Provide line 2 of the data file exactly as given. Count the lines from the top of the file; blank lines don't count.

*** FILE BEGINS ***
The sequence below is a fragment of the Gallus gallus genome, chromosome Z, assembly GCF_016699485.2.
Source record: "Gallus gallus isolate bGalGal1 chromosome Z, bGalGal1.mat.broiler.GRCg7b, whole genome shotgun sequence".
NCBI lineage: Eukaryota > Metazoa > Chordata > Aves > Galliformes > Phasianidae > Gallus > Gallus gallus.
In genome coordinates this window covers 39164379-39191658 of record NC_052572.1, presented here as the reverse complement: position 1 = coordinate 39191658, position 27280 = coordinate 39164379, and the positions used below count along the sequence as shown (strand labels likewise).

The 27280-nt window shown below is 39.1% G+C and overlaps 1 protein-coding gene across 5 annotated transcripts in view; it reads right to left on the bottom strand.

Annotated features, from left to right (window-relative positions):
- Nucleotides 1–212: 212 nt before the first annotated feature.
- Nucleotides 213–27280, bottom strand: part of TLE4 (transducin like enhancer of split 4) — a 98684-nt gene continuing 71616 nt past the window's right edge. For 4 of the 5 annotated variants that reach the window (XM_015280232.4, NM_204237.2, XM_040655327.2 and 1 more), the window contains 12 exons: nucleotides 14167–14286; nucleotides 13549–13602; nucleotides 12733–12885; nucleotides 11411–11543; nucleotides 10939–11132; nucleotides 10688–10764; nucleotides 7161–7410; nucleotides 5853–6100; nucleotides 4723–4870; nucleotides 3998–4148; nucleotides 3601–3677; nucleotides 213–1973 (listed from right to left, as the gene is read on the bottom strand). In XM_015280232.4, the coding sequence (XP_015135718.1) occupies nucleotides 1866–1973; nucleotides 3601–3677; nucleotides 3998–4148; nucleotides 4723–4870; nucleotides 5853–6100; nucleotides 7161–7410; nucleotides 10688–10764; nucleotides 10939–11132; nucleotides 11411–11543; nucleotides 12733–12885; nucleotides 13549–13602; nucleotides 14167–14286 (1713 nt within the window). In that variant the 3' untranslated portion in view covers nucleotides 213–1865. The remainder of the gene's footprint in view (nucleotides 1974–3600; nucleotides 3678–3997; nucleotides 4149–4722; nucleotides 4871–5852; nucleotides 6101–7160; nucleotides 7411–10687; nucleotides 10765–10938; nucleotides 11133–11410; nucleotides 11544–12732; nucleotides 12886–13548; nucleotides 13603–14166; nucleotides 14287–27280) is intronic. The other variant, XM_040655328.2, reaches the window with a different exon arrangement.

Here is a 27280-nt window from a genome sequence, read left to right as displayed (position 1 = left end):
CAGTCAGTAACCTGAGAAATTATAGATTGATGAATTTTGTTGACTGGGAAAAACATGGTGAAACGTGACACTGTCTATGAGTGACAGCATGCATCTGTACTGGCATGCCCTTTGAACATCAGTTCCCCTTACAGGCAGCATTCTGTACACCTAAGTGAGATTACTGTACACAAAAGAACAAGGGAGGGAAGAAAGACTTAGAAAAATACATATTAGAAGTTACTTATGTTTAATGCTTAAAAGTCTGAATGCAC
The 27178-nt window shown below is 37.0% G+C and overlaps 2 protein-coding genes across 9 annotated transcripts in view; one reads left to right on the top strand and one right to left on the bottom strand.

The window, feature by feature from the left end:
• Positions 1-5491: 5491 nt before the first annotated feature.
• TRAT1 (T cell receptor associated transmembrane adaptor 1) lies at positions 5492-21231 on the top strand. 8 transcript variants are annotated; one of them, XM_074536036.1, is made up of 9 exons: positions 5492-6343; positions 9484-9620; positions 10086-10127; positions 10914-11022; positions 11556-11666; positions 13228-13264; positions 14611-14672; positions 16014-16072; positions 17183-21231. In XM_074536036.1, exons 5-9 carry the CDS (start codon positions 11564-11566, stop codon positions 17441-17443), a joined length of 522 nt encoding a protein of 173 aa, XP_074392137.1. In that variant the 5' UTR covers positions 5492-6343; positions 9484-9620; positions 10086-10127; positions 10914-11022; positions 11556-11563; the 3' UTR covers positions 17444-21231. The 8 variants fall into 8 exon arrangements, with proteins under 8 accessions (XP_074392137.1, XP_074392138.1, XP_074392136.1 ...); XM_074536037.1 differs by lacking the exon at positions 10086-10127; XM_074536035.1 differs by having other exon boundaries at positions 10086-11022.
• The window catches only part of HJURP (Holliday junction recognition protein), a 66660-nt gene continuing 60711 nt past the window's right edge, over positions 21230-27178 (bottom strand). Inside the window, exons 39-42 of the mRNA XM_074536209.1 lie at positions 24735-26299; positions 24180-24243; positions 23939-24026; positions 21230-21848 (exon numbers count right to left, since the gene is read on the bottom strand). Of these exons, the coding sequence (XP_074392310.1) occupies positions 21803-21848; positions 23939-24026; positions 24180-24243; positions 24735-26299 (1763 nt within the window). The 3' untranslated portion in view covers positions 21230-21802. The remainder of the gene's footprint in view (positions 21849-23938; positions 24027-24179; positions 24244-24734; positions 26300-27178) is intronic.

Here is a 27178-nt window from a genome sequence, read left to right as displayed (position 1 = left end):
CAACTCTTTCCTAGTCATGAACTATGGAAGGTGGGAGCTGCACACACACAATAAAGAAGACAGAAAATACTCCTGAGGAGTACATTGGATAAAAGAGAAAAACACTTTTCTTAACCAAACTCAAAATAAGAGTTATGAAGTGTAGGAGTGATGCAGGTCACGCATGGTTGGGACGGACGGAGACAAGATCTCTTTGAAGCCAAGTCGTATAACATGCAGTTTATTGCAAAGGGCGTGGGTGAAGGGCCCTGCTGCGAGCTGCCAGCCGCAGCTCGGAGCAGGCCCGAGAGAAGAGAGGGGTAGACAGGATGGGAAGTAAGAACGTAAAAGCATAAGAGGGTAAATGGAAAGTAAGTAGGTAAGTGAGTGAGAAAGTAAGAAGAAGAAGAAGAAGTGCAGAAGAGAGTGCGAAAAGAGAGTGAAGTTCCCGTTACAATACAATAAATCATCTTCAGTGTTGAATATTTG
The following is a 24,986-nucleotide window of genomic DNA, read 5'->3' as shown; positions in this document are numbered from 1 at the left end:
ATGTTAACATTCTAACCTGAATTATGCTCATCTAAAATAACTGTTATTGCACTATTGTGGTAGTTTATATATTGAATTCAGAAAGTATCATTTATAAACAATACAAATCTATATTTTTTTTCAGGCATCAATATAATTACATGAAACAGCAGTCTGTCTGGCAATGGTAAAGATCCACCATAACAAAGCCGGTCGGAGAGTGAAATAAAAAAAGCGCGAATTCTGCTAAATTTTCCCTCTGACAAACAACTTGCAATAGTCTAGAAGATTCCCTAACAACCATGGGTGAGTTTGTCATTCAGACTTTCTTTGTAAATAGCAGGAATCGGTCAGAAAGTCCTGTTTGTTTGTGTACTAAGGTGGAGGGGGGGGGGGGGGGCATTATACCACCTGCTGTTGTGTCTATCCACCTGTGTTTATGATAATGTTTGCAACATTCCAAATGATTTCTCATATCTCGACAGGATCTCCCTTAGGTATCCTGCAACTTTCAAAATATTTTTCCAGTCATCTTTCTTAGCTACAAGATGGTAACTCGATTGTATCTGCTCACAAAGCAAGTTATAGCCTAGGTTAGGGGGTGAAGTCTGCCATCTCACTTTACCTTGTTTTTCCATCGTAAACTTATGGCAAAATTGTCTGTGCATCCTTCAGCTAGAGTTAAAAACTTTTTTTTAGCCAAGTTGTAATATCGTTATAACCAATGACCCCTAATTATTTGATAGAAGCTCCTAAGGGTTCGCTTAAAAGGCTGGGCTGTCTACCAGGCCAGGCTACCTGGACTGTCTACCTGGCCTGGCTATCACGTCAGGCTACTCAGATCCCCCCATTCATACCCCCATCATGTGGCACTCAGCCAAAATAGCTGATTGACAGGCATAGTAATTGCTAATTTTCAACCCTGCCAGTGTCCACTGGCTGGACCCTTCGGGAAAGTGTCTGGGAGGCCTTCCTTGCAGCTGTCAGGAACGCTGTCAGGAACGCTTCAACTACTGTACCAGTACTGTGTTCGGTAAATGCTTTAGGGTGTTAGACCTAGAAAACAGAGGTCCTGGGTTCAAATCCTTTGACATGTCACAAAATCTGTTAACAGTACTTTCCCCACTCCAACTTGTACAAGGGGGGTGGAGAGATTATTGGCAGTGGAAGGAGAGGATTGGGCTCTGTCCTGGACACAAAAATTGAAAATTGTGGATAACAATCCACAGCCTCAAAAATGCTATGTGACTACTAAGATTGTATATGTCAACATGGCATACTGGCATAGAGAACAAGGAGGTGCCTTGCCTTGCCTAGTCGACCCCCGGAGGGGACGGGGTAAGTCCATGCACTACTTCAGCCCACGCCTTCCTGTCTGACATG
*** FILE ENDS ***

Source record: "Gallus gallus isolate bGalGal1 chromosome Z, bGalGal1.mat.broiler.GRCg7b, whole genome shotgun sequence".